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Your daily serving of high school news and policy.

Morning Announcements: February 21, 2012

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February 21, 2012 03:58 pm


Good Morning! Fortunately we were able to skip the sluggish Monday had head right into Tuesday. The countdown through a short week begins! Here are your latest education headlines.

As a part of the Obama administration’s efforts to address the alarming rate of childhood obesity, a new will be announced that highlights guidelines for vending machines in schools, according to the New York Times. The goal is to set nationwide standards that promote healthy choices for nourishment of growing children.

In Chicago, the public schools system’s new administration has added a new assessment test for elementary school students. As the Chicago Tribune reports, the new measures come after years of complaints from teachers and administrators that the previous assessment tests for the state’s Illinois Standard Achievement Test set the bar too low when preparing kids for college.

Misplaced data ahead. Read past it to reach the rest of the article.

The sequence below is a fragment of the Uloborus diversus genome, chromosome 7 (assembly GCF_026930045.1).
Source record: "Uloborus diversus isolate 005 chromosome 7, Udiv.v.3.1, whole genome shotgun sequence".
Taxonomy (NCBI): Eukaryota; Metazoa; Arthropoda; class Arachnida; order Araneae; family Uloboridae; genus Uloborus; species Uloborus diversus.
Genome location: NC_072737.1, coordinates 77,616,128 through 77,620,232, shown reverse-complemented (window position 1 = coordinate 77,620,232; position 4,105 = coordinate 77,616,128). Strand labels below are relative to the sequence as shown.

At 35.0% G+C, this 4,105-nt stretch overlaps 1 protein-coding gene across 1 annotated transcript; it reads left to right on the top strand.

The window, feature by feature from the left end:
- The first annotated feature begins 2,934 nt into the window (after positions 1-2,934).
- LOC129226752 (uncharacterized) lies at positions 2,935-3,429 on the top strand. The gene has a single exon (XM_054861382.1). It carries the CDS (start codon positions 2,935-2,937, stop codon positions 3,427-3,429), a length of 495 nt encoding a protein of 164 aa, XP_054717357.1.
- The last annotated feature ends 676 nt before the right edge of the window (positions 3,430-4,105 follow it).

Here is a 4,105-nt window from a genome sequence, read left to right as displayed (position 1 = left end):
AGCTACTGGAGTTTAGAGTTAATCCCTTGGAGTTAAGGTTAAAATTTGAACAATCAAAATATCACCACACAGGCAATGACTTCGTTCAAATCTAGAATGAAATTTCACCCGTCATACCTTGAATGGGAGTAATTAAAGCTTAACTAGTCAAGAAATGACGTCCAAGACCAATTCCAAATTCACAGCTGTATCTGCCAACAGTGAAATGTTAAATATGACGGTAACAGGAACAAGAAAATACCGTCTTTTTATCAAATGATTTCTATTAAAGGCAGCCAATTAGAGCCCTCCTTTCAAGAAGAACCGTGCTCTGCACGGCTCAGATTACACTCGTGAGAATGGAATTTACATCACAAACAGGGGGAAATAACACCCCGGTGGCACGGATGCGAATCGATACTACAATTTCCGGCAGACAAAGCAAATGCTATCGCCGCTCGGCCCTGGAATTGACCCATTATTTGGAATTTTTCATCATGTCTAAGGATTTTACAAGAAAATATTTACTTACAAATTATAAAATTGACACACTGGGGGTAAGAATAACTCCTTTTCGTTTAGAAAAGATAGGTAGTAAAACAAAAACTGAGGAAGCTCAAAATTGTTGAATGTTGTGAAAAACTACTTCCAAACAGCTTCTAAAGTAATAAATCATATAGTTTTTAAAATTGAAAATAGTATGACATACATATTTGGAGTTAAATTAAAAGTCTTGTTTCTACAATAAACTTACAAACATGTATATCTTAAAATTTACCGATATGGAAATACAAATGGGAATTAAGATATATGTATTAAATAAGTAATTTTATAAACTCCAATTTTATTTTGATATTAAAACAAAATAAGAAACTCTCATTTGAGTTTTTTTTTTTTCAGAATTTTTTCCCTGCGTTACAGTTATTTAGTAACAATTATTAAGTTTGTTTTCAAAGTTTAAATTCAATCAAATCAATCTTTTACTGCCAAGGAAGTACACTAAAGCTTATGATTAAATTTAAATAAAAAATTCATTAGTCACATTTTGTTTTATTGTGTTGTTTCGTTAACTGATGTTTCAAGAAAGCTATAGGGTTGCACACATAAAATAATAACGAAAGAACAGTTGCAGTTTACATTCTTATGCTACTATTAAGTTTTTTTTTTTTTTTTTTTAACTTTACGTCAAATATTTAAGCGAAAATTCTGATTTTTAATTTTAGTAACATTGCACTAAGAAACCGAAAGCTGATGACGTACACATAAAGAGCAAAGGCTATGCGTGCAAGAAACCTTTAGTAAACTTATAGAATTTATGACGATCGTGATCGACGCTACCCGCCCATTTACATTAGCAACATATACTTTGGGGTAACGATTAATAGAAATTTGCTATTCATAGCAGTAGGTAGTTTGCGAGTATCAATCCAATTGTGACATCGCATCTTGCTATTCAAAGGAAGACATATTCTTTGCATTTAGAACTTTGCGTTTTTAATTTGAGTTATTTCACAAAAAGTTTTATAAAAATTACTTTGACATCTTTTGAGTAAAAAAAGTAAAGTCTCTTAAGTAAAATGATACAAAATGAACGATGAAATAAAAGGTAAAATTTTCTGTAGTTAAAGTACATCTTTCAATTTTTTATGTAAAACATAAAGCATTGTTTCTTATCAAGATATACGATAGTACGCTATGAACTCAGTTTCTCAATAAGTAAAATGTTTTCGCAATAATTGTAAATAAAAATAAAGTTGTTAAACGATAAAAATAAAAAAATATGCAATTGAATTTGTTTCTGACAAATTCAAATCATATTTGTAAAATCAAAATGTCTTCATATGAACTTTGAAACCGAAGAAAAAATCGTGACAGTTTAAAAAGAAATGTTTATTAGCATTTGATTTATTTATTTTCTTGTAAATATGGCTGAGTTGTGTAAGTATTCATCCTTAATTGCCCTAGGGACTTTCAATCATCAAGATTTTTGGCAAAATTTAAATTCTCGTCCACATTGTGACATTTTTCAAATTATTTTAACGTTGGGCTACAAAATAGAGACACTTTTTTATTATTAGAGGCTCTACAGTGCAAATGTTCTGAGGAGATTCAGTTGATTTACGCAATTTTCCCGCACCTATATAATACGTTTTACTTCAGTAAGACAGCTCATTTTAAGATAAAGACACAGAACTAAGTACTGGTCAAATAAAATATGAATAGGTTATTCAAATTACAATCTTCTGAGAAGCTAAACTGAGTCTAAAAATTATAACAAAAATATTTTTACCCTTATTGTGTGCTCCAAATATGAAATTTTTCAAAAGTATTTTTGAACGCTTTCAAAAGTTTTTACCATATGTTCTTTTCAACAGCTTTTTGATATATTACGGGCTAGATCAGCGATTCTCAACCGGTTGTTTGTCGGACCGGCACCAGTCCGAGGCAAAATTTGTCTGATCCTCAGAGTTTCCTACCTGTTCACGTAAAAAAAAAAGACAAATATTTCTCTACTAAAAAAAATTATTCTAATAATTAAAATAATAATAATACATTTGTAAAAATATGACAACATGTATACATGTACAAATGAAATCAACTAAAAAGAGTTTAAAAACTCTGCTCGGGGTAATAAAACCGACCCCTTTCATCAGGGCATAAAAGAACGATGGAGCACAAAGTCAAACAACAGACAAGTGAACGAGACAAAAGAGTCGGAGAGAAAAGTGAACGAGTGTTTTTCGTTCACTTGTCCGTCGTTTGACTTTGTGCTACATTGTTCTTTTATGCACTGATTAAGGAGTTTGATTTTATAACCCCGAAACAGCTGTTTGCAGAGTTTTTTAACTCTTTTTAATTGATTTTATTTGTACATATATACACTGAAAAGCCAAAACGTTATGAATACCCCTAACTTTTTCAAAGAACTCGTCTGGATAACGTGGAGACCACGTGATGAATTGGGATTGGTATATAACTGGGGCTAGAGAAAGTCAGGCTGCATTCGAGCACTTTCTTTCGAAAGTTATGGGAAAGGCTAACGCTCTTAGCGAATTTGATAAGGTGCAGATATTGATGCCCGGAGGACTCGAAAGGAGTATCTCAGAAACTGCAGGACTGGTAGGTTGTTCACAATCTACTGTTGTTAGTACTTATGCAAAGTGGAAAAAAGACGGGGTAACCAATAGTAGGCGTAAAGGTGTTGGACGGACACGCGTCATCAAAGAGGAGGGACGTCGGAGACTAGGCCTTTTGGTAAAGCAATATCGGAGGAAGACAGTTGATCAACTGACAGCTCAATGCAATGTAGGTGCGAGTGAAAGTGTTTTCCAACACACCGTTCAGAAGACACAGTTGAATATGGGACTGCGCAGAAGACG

Although the New York Times showcases how the Atlantic Public School system is bouncing back less than a year after a state report found that 178 principals and teachers had cheated on test scores. The Huffington Post reports that Atlanta Public Schools may be forced to renew the contracts of 90 tenured teachers implicated in what turned out to be one of the nation’s largest cheating scandals. The contract extension would be because of job protection rights.

According to the Associated Press, more schools across the country are now providing students with 3 meals a day as opposed to just the traditional school lunch. However, it is usually after teachers discover that due to the lagging economy, their students are worrying less about math and reading and more about where their next meal comes from.

As the Boston Globe reports, President Obama’s call for all states to raise their dropout age to 18 is drawing a cautious response from Boston-area school leaders, who warn that forcing students to stay in school longer will not by itself solve the state’s dropout issues.


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Every Child a Graduate. Every Child Prepared for Life.